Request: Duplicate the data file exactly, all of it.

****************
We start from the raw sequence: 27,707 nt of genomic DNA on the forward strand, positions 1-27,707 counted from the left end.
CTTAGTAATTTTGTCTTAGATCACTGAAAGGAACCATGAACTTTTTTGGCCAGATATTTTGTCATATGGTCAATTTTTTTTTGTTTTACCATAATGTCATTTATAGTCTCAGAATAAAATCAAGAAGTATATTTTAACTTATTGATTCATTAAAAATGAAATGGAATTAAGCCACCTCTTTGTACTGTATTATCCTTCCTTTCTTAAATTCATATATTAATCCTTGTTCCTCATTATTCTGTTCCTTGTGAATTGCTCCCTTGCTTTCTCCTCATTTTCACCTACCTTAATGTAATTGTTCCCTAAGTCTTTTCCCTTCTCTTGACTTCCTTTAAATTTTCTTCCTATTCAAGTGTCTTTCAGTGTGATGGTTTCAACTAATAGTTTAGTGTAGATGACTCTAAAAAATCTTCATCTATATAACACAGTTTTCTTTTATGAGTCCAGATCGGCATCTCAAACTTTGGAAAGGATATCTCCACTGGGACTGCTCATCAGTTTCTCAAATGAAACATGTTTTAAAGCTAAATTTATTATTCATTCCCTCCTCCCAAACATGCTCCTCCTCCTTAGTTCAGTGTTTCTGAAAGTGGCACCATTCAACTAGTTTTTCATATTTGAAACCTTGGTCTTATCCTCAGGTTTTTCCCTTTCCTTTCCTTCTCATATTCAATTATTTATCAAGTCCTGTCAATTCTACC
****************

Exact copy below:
We start from the raw sequence: 27,707 nt of genomic DNA on the forward strand, positions 1-27,707 counted from the left end.
CTTAGTAATTTTGTCTTAGATCACTGAAAGGAACCATGAACTTTTTTGGCCAGATATTTTGTCATATGGTCAATTTTTTTTTGTTTTACCATAATGTCATTTATAGTCTCAGAATAAAATCAAGAAGTATATTTTAACTTATTGATTCATTAAAAATGAAATGGAATTAAGCCACCTCTTTGTACTGTATTATCCTTCCTTTCTTAAATTCATATATTAATCCTTGTTCCTCATTATTCTGTTCCTTGTGAATTGCTCCCTTGCTTTCTCCTCATTTTCACCTACCTTAATGTAATTGTTCCCTAAGTCTTTTCCCTTCTCTTGACTTCCTTTAAATTTTCTTCCTATTCAAGTGTCTTTCAGTGTGATGGTTTCAACTAATAGTTTAGTGTAGATGACTCTAAAAAATCTTCATCTATATAACACAGTTTTCTTTTATGAGTCCAGATCGGCATCTCAAACTTTGGAAAGGATATCTCCACTGGGACTGCTCATCAGTTTCTCAAATGAAACATGTTTTAAAGCTAAATTTATTATTCATTCCCTCCTCCCAAACATGCTCCTCCTCCTTAGTTCAGTGTTTCTGAAAGTGGCACCATTCAACTAGTTTTTCATATTTGAAACCTTGGTCTTATCCTCAGGTTTTTCCCTTTCCTTTCCTTCTCATATTCAATTATTTATCAAGTCCTGTCAATTCTACC